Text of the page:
In the 1930’s and 40’s, a Ukrainian photographer by the name of Arthur Fellig made a living photographing crime scenes for New York City area newspapers. He gained his nickname “Weegee”from the phonetic version of the ouija board because of his seemingly clairvoyant ability to arrive at a crime scene just minutes after it occurred.
An exhibition intended to open discussion about surveillance and the gaze, Exposed: Voyeurism, Surveillance and the Camera opens this week at London’s Tate Modern. The show explores themes of eroticism, celebrity, violence and security in the world around us. Over 250 works have been selected by Tate Modern in conjunction with the San Francisco Museum of Modern Art.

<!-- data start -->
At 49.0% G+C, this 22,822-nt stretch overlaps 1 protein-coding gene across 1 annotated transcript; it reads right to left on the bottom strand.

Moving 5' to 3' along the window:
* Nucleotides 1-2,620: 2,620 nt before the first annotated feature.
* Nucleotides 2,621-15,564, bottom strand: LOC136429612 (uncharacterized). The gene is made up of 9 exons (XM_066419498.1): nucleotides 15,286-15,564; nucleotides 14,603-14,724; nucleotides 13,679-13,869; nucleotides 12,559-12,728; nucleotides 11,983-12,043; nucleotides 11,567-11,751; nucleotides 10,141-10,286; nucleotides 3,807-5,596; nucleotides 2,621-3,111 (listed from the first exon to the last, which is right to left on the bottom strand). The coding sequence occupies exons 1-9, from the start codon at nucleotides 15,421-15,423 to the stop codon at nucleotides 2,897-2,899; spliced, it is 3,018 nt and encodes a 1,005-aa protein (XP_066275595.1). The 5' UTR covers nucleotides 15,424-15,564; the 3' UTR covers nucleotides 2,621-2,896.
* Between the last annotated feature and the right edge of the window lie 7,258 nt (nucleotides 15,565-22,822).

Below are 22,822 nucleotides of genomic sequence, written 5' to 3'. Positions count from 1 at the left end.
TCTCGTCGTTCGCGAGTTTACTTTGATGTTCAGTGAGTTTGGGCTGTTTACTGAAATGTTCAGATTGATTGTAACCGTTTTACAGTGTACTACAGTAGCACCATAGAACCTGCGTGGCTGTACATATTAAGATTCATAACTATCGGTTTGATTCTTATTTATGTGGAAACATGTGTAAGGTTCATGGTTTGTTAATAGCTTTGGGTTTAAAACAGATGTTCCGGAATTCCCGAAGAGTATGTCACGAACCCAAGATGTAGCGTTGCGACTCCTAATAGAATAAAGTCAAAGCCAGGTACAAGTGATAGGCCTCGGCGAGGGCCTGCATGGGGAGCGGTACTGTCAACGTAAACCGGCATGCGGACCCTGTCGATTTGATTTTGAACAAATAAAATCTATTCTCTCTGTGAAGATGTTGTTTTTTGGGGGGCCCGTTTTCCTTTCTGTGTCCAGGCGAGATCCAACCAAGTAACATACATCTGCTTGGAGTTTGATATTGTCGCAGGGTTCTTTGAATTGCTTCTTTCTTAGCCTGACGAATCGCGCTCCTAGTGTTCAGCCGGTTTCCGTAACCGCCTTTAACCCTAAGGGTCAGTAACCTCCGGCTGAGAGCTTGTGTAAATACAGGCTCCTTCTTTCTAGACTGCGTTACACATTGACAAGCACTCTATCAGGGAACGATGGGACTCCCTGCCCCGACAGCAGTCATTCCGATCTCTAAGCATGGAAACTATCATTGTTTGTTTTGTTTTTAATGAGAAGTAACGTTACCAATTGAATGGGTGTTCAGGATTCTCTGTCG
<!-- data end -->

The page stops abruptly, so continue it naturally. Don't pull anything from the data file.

May 2014 - Issue #160
All year long, Juxtapoz is celebrating its 20th Anniversary by showcasing the pivotal figures in contemporary art over the past two decades. Some artists are blue chip, some are underground heroes, others are behind-the-scenes legends. This month, we honor one of the great artists from Los Angeles during our existence, Alexis Ross, who has been monumental in various landmark exhibitions including "Street Market" at Art In the Streets. From working with ESPO, TWIST, and REAS, or working on his own paintings, Ross' story is one of history, frankness, and colorful nostalgia.